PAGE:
November 9, 1862: Gen. Ambrose Burnside, now in command of the Army of the Potomac, submits a plan to the War Department for the next campaign: to focus the army against Warrenton, where Longstreet had blocked the main road to Richmond---and then to quickly march east to Fredericksburg and attack across the Rappahannock River, taking the town and a more direct road to Richmond, and thus putting the Union army on the same side of the river with the Confederate army.
---A major nor’easter storm hits the northeast, blanketing the country in snow, all the way down into Virginia. The Army of the Potomac begins to move in the storm.
---Stephen Tippet Andrews, a First Sergeant in the 85th New York Infantry, writes home to his sweetheart, Margaret Little, giving us a small glimpse into the romantic language and conventions of the time:
I received your lounging cap which you were so good as to send me the night before last and have now got it on as I write; You are very thoughtful Maggie; for it is just what I was wishing for; it will be so comfortable to wear while in the tent for a military cap is stiff and awkward, I hope I may be able to repay your kindness some day if you was here I would kiss you as many times as there are Stitches in the cap- There dont I love you some? . . . I would like (to) have you take lessons upon the guitar I will send you money to pay the expenses of, music, instrument etc. now dont say no for it is my wish and I must be (officers always should be) obeyed.
Did you feel bad when our Black Creek girls were rallying you of me or dont you care a fig for such things, I have had to take it too; for my sister in one of her letters not long ago spoke of that “Little love affair” of mine, how she found out our secret I dont know nor do I care, I had just as leave the whole world would Know that I love so good a girl as Maggie as not. I have never written to but one person of you and that is a cousin living in Yates Co I have told her all about you and she has sent her love to you I know you will accept it and give yours in return. Poor girl she had her lover killed in the late battle at Bull run his name was Palding and he was a Lieutenant. But I must close as it is time for dress parade so good night a long kiss
From your own
---Gen. Ambrose Powell Hill of the Confederate army turns 37 on this date.
---Sarah Morgan of Baton Rouge writes in her journal about the ongoing sugar harvest, and is carried into satirical raillery about slavery and abolition with a Southerner’s light-hearted disdain of Yankees and their assumed lack of knowledge about living with slaves:
Sunday, November 9th
I hardly know how these last days have passed. I have an indistinct recollection of rides in cane-wagons to the most distant field, coming back perched on the top of the cane singing, “Dye my petticoats,” to the great amusement of the General who followed on horseback. Anna and Miriam, comfortably reposing in corners, were too busy to join in, as their whole time and attention were entirely devoted to the consumption of cane. It was only by singing rough impromptus on Mr. Harold and Captain Bradford that I roused them from their task long enough to join in a chorus of “ Forty Thousand Chinese.” I would not have changed my perch, four mules, and black driver, for Queen Victoria’s coach and six.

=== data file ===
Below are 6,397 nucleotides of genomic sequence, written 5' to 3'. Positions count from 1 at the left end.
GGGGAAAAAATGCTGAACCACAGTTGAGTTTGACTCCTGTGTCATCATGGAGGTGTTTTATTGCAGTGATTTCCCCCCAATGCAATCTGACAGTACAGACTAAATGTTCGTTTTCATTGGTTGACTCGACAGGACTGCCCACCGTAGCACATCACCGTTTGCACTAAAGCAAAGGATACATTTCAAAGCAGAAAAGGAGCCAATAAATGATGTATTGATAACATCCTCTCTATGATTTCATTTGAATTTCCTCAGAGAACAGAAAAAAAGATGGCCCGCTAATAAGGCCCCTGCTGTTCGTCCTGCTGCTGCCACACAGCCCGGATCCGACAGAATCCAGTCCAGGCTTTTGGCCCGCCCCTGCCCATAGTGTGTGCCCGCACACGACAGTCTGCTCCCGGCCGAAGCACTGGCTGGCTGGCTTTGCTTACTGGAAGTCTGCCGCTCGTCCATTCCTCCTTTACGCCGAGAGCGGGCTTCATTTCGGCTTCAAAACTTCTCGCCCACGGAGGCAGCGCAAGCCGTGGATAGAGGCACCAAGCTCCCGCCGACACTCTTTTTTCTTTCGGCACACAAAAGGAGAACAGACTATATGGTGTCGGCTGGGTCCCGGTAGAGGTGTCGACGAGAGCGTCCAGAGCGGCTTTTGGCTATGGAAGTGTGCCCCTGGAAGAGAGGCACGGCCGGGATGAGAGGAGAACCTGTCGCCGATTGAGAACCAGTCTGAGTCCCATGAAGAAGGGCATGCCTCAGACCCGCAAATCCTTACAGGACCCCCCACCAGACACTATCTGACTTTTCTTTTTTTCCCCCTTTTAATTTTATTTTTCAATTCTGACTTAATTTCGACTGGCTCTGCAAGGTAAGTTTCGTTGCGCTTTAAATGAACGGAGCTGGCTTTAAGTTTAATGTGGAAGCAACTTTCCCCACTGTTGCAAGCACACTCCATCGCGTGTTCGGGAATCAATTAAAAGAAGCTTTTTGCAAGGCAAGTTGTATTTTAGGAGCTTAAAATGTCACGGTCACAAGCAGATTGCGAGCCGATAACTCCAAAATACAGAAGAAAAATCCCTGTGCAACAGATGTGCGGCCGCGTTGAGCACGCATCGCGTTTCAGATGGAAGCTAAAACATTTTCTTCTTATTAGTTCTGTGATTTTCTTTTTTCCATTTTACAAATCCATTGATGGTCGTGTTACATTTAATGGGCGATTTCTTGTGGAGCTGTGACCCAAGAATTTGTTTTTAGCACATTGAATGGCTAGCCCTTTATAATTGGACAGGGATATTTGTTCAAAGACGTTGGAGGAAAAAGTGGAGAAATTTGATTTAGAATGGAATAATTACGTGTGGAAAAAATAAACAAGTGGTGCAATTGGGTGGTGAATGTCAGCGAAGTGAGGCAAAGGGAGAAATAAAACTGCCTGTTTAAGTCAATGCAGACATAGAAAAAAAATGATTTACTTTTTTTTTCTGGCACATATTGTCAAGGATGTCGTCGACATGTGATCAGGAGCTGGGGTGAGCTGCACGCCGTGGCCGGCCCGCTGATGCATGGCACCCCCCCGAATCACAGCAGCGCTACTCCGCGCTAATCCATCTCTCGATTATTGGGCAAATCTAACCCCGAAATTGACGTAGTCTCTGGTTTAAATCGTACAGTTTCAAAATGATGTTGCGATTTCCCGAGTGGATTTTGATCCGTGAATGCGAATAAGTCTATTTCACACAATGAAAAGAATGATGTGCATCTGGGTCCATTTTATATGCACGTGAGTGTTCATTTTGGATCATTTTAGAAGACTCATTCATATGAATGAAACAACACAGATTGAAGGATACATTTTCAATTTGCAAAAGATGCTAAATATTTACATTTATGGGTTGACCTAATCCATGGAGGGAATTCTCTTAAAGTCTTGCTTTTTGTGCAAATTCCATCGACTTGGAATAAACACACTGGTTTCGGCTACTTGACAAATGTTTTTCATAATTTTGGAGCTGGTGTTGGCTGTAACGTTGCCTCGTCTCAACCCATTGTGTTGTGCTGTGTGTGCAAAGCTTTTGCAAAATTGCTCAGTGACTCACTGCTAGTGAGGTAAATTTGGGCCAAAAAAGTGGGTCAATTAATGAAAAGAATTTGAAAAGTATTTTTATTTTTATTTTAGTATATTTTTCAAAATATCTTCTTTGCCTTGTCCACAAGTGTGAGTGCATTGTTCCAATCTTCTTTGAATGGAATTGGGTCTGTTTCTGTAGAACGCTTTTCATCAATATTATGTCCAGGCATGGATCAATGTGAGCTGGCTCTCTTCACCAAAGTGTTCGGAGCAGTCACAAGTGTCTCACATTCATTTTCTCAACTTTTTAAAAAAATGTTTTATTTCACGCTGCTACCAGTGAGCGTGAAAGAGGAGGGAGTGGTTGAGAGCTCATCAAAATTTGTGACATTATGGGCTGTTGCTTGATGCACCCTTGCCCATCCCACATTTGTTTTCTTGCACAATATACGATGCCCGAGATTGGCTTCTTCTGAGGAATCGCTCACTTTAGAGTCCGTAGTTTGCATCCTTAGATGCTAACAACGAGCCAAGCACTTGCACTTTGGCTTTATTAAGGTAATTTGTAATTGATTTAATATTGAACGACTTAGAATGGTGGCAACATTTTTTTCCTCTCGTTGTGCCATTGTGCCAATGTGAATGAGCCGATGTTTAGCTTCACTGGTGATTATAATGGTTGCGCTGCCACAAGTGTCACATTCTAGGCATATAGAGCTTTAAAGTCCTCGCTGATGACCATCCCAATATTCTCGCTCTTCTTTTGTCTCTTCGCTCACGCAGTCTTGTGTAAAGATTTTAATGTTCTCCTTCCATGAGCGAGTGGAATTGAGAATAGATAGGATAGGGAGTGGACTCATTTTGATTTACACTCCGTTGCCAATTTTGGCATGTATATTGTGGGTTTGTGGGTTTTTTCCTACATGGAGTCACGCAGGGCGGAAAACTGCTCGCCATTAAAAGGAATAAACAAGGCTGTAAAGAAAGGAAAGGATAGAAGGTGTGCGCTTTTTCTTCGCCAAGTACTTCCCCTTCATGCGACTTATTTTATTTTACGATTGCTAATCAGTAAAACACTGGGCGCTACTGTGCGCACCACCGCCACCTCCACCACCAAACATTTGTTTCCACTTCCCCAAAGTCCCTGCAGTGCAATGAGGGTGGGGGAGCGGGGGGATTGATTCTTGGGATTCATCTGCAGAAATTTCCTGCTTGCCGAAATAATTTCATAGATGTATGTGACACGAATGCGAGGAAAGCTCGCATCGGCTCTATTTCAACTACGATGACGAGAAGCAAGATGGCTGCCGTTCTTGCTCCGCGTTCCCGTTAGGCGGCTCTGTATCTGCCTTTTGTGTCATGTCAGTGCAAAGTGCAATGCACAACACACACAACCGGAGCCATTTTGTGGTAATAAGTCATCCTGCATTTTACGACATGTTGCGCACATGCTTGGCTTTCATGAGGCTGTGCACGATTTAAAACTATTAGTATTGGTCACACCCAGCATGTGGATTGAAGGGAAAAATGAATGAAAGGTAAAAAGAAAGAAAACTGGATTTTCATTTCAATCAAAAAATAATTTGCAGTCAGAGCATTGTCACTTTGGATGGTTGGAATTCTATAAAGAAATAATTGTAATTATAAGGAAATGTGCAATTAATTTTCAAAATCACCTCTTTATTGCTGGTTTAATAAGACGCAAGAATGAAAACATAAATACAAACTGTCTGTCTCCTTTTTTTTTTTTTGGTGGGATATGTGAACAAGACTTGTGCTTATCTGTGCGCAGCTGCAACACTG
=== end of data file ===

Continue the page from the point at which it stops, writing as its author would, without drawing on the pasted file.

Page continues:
And to think old Abe wants to deprive us of all that fun! No more cotton, sugar-cane, or rice! No more old black aunties or uncles! No more rides in mule teams, no more songs in the cane-field, no more steaming kettles, no more black faces and shining teeth around the furnace fires! If Lincoln could spend the grinding season on a plantation, he would recall his proclamation. As it is, he has only proved himself a fool, without injuring us. Why, last evening I took old Wilson’s place at the bagasse shoot, and kept the rollers free from cane until I had thrown down enough to fill several carts, and had my hands as black as his. What cruelty to slaves! And black Frank thinks me cruel, too, when he meets me with a patronizing grin, and shows me the nicest vats of candy, and peels cane for me. Oh! very cruel! And so does Jules, when he wipes the handle of his paddle on his apron, to give “Mamselle” a chance to skim the kettles and learn how to work! Yes! and so do all the rest who meet us with a courtesy and “Howd’y, young Missus!” Last night we girls sat on the wood just in front of the furnace — rather Miriam and Anna did, while I sat in their laps — and with some twenty of all ages crowded around, we sang away to their great amusement. Poor oppressed devils! Why did you not chunk us with the burning logs instead of looking happy, and laughing like fools? Really, some good old Abolitionist is needed here, to tell them how miserable they are. Can’t Mass’ Abe spare a few to enlighten his brethren?